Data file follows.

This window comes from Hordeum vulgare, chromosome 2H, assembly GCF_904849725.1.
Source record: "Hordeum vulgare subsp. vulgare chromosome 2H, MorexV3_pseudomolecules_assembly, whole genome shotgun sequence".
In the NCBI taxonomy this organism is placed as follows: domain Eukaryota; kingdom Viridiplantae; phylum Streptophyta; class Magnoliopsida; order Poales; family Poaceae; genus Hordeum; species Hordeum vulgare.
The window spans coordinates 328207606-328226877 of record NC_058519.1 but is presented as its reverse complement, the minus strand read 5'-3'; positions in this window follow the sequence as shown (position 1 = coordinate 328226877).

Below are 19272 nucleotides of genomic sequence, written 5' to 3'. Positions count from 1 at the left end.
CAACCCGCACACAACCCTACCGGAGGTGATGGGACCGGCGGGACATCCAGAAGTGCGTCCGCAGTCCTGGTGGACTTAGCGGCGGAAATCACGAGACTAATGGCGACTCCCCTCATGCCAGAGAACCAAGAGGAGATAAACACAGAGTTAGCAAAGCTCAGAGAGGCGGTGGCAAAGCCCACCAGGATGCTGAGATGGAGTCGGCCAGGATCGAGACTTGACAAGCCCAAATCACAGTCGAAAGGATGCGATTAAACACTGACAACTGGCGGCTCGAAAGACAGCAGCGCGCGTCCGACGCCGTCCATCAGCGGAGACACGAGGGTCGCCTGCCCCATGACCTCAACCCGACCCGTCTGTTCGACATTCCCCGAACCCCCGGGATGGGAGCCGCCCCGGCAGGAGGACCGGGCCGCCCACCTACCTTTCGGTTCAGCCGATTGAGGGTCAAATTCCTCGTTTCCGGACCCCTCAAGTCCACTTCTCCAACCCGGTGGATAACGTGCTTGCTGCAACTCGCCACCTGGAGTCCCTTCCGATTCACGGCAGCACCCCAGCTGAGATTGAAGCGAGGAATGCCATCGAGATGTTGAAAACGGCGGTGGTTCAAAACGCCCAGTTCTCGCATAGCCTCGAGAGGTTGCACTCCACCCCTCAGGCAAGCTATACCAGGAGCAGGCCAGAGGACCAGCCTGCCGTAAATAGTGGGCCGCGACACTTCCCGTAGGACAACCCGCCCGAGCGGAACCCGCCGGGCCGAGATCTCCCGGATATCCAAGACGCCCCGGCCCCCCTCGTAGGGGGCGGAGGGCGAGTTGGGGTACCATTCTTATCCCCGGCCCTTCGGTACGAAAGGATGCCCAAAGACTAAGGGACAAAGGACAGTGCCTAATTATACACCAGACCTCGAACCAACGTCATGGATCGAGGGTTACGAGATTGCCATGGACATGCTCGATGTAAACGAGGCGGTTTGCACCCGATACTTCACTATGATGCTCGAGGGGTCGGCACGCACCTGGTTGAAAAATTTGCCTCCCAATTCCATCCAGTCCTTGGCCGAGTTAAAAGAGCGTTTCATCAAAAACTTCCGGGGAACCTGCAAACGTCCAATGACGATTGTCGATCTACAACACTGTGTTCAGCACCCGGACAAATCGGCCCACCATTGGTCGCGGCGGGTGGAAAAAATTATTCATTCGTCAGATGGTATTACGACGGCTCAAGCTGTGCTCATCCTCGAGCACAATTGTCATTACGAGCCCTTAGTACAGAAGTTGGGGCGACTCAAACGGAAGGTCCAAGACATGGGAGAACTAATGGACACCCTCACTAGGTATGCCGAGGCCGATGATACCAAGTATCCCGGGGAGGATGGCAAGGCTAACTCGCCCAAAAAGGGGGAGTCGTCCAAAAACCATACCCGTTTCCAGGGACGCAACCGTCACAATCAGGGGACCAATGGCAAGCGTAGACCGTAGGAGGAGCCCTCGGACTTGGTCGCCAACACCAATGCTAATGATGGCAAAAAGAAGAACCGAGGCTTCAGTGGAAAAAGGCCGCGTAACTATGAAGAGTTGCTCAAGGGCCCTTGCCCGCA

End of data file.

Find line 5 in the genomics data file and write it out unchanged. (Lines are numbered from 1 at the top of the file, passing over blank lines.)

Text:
Below are 19272 nucleotides of genomic sequence, written 5' to 3'. Positions count from 1 at the left end.